This was originally published by The Texas Organic Farmers and Gardeners Assoc (TOFGA). I have had a lot of questions and requests for this information, so I thought I would post it once again since it is no longer available on the TOFGA website. More coming soon, stay tuned.
- Farmer Brad
The Small Farm: Training and Education
The small farm is more than just a dream. It can be a reality, and your vision and decisions in life must have a focus towards that purpose. Our family has been on that path for over fourteen years. We are mainly self-taught, having the single focus and obsession that we could one day have the independent family farm. Now that we are achieving that goal, we would like to share with others our (not always simple) homesteading lifestyle, and how we have achieved that goal. It is rich and rewarding; to work as a family, but the steps can be a long and bumpy journey, definitely worth the perseverance.
Step 1: Acquiring training and education to prepare for your small farm.
Our education has been explored through many avenues. Early on we pursued the collegiate route, to find major disappointment in the institutional system. Our interests focused early upon organic techniques, nutrition, and more holistic approaches towards health and the environment. This led us towards the pursuit of self-education… reading every book and researching every website we could come across. I will try to list the best resources that we have found useful in our search.
Permaculture: A Designers Manual by Bill Mollison
Family Friendly Farming by Joel Salatin (and any other book by Salatin)
The New Organic Grower by Elliot Coleman
How to Grow More Vegetables by John Jeavons
A Farmer’s Guide to the Bottom Line by Charles Walters
Buying and Setting Up Your Small Farm or Ranch by L.R. Miller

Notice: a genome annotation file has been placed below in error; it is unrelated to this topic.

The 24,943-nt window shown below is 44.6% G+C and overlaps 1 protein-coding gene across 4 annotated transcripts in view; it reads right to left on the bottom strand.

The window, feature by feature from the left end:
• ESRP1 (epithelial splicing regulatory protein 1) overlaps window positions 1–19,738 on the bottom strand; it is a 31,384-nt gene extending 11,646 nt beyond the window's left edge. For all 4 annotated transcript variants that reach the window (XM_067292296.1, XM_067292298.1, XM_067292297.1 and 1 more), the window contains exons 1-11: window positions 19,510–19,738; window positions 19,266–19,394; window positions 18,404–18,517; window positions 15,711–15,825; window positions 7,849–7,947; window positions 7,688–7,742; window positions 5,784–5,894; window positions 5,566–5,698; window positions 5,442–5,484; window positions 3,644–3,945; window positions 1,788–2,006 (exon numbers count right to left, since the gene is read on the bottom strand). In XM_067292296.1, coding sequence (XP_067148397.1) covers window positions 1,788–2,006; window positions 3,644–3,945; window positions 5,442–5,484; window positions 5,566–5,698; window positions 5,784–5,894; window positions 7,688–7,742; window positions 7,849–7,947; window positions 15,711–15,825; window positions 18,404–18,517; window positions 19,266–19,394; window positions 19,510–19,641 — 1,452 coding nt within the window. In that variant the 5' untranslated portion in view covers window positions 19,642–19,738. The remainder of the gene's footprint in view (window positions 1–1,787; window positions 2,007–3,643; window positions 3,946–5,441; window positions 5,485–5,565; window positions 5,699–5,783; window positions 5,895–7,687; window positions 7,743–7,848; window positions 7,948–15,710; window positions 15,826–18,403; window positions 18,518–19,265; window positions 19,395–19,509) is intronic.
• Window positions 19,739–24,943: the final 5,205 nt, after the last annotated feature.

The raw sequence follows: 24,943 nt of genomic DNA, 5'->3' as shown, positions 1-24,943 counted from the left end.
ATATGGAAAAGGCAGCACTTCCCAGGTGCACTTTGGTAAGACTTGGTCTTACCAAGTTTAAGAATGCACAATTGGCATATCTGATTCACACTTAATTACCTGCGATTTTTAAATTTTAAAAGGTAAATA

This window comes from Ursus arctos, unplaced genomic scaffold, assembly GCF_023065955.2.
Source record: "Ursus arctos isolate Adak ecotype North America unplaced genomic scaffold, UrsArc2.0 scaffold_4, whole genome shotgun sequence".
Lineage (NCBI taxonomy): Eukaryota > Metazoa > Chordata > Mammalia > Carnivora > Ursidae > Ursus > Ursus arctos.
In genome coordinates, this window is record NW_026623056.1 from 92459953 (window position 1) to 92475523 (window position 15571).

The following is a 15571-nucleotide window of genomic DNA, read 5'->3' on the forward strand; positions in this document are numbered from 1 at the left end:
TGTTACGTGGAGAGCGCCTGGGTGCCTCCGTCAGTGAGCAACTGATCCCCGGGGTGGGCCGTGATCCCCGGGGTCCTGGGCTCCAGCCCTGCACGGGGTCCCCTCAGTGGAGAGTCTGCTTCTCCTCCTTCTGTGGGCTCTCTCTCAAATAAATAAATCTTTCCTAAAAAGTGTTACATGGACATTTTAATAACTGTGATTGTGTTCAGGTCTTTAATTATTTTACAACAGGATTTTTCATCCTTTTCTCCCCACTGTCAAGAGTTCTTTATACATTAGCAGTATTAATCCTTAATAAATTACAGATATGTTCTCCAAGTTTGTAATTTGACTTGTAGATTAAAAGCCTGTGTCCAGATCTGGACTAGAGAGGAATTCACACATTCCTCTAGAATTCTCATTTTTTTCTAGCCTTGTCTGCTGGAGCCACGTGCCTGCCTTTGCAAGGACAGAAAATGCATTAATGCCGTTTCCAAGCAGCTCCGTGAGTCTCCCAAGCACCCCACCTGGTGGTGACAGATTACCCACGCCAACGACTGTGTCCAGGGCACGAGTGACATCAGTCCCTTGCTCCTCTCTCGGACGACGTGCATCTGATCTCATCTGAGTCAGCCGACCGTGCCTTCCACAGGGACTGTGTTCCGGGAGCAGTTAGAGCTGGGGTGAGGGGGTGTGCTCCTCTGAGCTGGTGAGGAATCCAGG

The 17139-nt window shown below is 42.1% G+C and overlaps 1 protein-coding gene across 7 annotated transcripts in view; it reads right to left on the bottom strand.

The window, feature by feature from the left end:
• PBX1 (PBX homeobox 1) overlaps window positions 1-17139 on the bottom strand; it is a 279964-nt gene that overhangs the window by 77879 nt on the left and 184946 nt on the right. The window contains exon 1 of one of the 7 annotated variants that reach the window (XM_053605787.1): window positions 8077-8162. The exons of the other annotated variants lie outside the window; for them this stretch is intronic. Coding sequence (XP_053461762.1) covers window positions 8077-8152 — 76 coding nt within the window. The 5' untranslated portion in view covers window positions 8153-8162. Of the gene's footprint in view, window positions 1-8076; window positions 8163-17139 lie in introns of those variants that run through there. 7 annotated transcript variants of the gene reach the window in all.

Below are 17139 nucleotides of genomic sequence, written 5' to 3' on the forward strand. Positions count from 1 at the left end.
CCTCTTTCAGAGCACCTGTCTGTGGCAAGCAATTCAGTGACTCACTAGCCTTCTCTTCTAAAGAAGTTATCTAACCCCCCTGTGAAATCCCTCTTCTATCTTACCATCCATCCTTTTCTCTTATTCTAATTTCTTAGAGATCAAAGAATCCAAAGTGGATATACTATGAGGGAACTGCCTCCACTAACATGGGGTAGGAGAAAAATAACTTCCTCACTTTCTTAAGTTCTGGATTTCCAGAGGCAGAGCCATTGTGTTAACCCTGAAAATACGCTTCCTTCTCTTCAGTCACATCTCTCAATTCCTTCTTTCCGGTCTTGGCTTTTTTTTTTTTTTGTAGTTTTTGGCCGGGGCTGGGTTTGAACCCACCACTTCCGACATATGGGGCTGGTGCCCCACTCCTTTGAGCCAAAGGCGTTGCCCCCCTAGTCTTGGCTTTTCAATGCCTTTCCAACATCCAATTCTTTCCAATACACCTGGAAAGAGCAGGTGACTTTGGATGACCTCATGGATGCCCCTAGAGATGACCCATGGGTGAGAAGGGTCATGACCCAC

Paddock Shift, Changing Views on Grassland Farming by Allan Nation
The Biological Farmer by Gary F. Zimmer
Acres USA (512) 892-4400 www.acresusa.com
Growing for Market 1(800) 307-8949 www.growingformarket.com
Farming, People, Land, and Community 1(800) 915-0042 www.farmingmagazine.net
Small Farmer’s Journal 1(800) 876-2893 www.smallfarmersjournal.com
The Heirloom Gardener (417) 924-1222 www.rareseed.com
Websites for Research…
Appropriate Technology Transfer for Rural Areas (ATTRA) www.attra.org
A&M has put together a great list of alternative agriculture resources at http://aggie-horticulture.tamu.edu/alternatives/alternativelinks.html.
Alternative Farming Systems Information Center (AFSIC) www.nal.usda.gov/afsic/
There are many other sites to list here for specific topics.
Consider an internship/apprenticeship program with an organic farm. ATTRA has a listing on their website (www.attrainternships.ncat.org). You can also find farms advertising directly in many of the magazines I suggested above. International opportunities are available through MESA (Multinational Exchange for Sustainable Agriculture) www.mesaprogram.org and WWOOF (World Wide Opportunities on Organic Farms) www.wwoof.org. I served as the Farm Operations Director for World Hunger Relief, which offers a 12-month internship program in Elm Mott, TX, and the experience was rich and rewarding for the interns and myself. I recommend maybe a shorter program of 3 to 6 months during the peak of production, but you do get a better idea of the big picture when you can experience every changing season on the farm.
Holistic Resource Management of Texas www.hrm-texas.org
Southern Sustainable Agriculture Working Group (SSAWG) www.ssawg.org
Ranching for Profit is a highly recommended program exploring a more holistic approach utilizing rotational grazing www.ranchmanagement.com
Texas Organic Farmers and Growers Assoc. (TOFGA) host their annual conference, which is always rich with information specific to our state.
Nothing beats practical experience. Grow a backyard garden, get a job at a nursery or commercial grower, volunteer at a farm, find a skill that is farm related i.e. carpentry, mechanics, welding, horticulture, marketing, etc. My greatest learning experience was owning and operating a retail nursery and having my own garden every year.
The new farmers need to be innovative and highly motivated to educate themselves in sustainable agriculture. It also helps to visit other farms and to see what other folks are doing. I hope these resources can be help in the pursuit of the small farm.